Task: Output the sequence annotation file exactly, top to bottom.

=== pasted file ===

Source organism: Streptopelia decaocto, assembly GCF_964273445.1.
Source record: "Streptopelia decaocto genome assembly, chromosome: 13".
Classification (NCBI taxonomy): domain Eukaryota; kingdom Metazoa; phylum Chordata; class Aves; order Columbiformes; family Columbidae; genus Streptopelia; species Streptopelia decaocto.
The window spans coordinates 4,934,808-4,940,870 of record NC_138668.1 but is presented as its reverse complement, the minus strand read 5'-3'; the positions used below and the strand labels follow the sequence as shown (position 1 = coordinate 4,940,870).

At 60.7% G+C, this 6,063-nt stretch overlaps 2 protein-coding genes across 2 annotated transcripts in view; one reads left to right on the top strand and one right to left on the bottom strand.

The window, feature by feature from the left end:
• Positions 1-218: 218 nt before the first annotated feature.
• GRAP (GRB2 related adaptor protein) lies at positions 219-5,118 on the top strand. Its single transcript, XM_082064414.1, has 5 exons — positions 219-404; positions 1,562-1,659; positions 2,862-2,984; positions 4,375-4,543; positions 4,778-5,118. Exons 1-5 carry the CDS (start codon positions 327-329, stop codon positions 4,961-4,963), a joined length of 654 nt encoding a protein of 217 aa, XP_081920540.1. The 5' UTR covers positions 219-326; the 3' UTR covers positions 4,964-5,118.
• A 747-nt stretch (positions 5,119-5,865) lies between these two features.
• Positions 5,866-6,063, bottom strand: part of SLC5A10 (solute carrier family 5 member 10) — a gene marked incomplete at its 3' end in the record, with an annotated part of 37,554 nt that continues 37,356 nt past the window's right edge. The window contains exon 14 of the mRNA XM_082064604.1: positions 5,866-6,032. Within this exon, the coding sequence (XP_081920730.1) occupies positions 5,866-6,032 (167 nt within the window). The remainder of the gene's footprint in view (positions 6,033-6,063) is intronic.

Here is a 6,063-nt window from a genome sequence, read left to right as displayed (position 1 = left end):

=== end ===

Source organism: Streptopelia decaocto, assembly GCF_964273445.1.
Source record: "Streptopelia decaocto genome assembly, chromosome: 13".
Classification (NCBI taxonomy): domain Eukaryota; kingdom Metazoa; phylum Chordata; class Aves; order Columbiformes; family Columbidae; genus Streptopelia; species Streptopelia decaocto.
The window spans coordinates 4,934,808-4,940,870 of record NC_138668.1 but is presented as its reverse complement, the minus strand read 5'-3'; the positions used below and the strand labels follow the sequence as shown (position 1 = coordinate 4,940,870).

At 60.7% G+C, this 6,063-nt stretch overlaps 2 protein-coding genes across 2 annotated transcripts in view; one reads left to right on the top strand and one right to left on the bottom strand.

The window, feature by feature from the left end:
• Positions 1-218: 218 nt before the first annotated feature.
• GRAP (GRB2 related adaptor protein) lies at positions 219-5,118 on the top strand. Its single transcript, XM_082064414.1, has 5 exons — positions 219-404; positions 1,562-1,659; positions 2,862-2,984; positions 4,375-4,543; positions 4,778-5,118. Exons 1-5 carry the CDS (start codon positions 327-329, stop codon positions 4,961-4,963), a joined length of 654 nt encoding a protein of 217 aa, XP_081920540.1. The 5' UTR covers positions 219-326; the 3' UTR covers positions 4,964-5,118.
• A 747-nt stretch (positions 5,119-5,865) lies between these two features.
• Positions 5,866-6,063, bottom strand: part of SLC5A10 (solute carrier family 5 member 10) — a gene marked incomplete at its 3' end in the record, with an annotated part of 37,554 nt that continues 37,356 nt past the window's right edge. The window contains exon 14 of the mRNA XM_082064604.1: positions 5,866-6,032. Within this exon, the coding sequence (XP_081920730.1) occupies positions 5,866-6,032 (167 nt within the window). The remainder of the gene's footprint in view (positions 6,033-6,063) is intronic.

Here is a 6,063-nt window from a genome sequence, read left to right as displayed (position 1 = left end):